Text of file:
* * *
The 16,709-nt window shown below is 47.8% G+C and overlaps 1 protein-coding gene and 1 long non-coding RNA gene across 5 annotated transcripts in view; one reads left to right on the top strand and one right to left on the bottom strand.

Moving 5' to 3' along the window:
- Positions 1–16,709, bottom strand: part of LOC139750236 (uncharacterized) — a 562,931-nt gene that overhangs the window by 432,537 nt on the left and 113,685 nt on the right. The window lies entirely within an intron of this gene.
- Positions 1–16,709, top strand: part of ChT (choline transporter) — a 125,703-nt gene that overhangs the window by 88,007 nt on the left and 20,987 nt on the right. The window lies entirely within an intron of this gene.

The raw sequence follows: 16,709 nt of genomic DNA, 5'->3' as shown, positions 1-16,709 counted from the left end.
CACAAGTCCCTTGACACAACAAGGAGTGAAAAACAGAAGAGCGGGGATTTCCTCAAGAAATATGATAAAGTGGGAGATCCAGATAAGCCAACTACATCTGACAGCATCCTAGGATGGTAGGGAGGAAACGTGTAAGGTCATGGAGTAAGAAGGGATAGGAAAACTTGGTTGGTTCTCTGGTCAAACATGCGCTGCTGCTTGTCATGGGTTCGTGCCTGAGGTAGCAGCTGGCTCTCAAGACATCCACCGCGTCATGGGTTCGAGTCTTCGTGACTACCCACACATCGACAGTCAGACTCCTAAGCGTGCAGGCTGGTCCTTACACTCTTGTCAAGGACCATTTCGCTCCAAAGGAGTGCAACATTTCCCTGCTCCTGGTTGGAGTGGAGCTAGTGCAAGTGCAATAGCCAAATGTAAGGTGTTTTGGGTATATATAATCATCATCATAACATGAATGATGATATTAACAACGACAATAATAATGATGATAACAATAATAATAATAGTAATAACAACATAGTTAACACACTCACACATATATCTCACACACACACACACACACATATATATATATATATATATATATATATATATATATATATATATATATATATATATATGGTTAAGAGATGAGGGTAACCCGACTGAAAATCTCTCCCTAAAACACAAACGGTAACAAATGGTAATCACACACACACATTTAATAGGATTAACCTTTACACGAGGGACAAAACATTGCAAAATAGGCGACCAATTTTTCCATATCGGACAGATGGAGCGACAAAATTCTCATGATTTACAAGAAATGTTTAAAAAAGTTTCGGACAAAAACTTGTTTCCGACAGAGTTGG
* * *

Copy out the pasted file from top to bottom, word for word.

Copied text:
The 16,709-nt window shown below is 47.8% G+C and overlaps 1 protein-coding gene and 1 long non-coding RNA gene across 5 annotated transcripts in view; one reads left to right on the top strand and one right to left on the bottom strand.

Moving 5' to 3' along the window:
- Positions 1–16,709, bottom strand: part of LOC139750236 (uncharacterized) — a 562,931-nt gene that overhangs the window by 432,537 nt on the left and 113,685 nt on the right. The window lies entirely within an intron of this gene.
- Positions 1–16,709, top strand: part of ChT (choline transporter) — a 125,703-nt gene that overhangs the window by 88,007 nt on the left and 20,987 nt on the right. The window lies entirely within an intron of this gene.

The raw sequence follows: 16,709 nt of genomic DNA, 5'->3' as shown, positions 1-16,709 counted from the left end.
CACAAGTCCCTTGACACAACAAGGAGTGAAAAACAGAAGAGCGGGGATTTCCTCAAGAAATATGATAAAGTGGGAGATCCAGATAAGCCAACTACATCTGACAGCATCCTAGGATGGTAGGGAGGAAACGTGTAAGGTCATGGAGTAAGAAGGGATAGGAAAACTTGGTTGGTTCTCTGGTCAAACATGCGCTGCTGCTTGTCATGGGTTCGTGCCTGAGGTAGCAGCTGGCTCTCAAGACATCCACCGCGTCATGGGTTCGAGTCTTCGTGACTACCCACACATCGACAGTCAGACTCCTAAGCGTGCAGGCTGGTCCTTACACTCTTGTCAAGGACCATTTCGCTCCAAAGGAGTGCAACATTTCCCTGCTCCTGGTTGGAGTGGAGCTAGTGCAAGTGCAATAGCCAAATGTAAGGTGTTTTGGGTATATATAATCATCATCATAACATGAATGATGATATTAACAACGACAATAATAATGATGATAACAATAATAATAATAGTAATAACAACATAGTTAACACACTCACACATATATCTCACACACACACACACACACATATATATATATATATATATATATATATATATATATATATATATATATATATATATATGGTTAAGAGATGAGGGTAACCCGACTGAAAATCTCTCCCTAAAACACAAACGGTAACAAATGGTAATCACACACACACATTTAATAGGATTAACCTTTACACGAGGGACAAAACATTGCAAAATAGGCGACCAATTTTTCCATATCGGACAGATGGAGCGACAAAATTCTCATGATTTACAAGAAATGTTTAAAAAAGTTTCGGACAAAAACTTGTTTCCGACAGAGTTGG